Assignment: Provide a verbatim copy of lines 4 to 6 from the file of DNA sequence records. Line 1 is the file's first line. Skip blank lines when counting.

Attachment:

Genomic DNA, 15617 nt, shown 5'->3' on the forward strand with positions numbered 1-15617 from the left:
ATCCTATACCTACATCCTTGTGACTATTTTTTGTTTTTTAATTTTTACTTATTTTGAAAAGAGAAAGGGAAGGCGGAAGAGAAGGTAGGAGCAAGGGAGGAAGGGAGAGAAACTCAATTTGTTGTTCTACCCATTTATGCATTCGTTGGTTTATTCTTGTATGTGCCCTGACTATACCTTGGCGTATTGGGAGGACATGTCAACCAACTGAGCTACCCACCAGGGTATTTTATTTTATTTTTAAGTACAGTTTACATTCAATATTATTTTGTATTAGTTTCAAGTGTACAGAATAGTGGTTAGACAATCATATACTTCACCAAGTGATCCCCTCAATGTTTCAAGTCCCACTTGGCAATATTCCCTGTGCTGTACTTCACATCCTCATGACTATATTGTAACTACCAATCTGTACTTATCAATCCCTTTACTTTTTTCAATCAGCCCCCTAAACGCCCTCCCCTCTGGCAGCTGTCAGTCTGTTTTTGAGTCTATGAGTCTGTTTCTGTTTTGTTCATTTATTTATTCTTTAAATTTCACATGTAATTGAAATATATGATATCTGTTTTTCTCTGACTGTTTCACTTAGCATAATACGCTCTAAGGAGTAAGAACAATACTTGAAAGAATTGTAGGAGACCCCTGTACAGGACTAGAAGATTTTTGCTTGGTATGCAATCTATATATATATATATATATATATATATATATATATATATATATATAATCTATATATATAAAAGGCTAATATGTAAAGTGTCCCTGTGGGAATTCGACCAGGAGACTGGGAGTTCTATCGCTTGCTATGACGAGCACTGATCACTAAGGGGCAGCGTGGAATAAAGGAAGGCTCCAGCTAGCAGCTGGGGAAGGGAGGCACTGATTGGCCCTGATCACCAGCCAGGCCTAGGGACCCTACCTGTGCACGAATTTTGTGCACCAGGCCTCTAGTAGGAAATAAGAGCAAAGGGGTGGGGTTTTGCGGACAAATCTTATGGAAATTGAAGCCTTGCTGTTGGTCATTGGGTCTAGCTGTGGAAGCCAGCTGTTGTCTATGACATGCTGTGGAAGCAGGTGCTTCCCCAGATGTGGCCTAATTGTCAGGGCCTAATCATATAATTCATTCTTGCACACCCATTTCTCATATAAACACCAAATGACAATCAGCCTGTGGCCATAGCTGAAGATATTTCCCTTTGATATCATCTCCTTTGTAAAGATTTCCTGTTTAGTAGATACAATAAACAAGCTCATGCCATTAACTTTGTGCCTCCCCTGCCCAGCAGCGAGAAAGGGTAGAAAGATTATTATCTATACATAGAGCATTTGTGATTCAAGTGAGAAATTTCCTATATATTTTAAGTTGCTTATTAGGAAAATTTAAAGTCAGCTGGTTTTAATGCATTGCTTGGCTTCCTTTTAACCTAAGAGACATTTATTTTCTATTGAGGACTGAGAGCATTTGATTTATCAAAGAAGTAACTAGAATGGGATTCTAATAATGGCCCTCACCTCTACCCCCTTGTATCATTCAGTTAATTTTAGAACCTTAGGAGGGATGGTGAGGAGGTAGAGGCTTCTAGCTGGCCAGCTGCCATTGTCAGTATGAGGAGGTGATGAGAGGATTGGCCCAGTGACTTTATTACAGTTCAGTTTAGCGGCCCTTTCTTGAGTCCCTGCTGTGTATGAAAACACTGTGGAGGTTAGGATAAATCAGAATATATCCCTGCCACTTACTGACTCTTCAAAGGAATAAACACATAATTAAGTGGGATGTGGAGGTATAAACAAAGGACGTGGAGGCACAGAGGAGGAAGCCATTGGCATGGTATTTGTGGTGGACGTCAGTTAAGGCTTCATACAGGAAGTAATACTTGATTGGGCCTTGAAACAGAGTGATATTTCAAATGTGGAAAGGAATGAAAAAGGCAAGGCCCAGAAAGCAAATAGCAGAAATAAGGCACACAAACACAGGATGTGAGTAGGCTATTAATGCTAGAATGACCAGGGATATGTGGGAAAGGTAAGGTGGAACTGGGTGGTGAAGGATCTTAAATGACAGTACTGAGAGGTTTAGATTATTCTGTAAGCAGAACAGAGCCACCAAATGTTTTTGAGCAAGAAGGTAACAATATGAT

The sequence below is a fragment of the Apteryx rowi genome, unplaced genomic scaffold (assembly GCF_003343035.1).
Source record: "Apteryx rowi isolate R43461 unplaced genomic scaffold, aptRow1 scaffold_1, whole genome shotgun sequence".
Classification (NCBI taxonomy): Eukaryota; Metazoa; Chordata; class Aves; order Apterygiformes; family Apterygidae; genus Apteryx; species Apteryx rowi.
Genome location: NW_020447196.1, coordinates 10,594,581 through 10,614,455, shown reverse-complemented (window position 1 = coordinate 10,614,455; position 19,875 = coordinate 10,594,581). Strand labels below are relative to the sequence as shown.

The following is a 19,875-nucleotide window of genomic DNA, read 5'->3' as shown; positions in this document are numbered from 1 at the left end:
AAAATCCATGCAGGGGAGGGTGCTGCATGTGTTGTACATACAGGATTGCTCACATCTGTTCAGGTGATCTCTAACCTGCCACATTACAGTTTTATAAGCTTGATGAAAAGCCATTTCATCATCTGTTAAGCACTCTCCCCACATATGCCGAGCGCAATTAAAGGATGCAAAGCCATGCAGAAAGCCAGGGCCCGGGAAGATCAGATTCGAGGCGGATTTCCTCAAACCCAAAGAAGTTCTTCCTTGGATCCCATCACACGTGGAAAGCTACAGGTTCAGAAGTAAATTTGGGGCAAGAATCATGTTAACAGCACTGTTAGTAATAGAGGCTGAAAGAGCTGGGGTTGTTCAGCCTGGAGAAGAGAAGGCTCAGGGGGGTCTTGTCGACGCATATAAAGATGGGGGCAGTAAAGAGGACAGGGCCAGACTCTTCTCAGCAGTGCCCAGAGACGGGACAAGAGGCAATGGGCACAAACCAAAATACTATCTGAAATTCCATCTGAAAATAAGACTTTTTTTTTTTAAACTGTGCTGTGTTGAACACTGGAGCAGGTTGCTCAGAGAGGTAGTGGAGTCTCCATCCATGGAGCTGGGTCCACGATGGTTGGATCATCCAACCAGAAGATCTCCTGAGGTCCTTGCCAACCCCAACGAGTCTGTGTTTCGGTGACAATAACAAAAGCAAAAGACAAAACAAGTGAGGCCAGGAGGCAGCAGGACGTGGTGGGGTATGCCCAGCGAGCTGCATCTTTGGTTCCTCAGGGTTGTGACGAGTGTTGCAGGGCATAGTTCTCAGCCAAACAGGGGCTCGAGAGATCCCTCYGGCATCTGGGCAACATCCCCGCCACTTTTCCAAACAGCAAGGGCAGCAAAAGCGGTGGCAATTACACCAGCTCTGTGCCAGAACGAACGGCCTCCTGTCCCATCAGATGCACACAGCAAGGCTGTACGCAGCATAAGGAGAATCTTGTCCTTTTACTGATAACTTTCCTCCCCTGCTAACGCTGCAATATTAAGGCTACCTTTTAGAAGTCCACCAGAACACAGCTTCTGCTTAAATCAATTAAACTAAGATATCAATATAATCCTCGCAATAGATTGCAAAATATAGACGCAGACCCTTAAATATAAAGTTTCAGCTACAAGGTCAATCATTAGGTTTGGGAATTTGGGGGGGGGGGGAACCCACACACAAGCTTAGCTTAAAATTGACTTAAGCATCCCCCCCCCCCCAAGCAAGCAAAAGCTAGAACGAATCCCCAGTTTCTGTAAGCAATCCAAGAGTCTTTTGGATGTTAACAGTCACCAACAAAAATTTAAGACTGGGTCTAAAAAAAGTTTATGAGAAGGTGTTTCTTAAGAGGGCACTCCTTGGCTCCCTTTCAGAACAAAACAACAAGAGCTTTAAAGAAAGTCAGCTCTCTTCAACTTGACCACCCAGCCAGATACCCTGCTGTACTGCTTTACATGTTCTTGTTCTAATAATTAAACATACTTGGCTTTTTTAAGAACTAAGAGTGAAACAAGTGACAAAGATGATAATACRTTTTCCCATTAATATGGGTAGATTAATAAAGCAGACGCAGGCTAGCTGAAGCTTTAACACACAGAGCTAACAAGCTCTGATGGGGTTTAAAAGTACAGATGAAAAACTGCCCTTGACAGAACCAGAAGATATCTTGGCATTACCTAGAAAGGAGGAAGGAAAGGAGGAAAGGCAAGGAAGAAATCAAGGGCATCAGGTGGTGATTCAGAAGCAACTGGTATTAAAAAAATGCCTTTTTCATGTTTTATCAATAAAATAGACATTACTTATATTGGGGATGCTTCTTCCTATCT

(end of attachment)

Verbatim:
Source record: "Apteryx rowi isolate R43461 unplaced genomic scaffold, aptRow1 scaffold_1, whole genome shotgun sequence".
Classification (NCBI taxonomy): Eukaryota; Metazoa; Chordata; class Aves; order Apterygiformes; family Apterygidae; genus Apteryx; species Apteryx rowi.
Genome location: NW_020447196.1, coordinates 10,594,581 through 10,614,455, shown reverse-complemented (window position 1 = coordinate 10,614,455; position 19,875 = coordinate 10,594,581). Strand labels below are relative to the sequence as shown.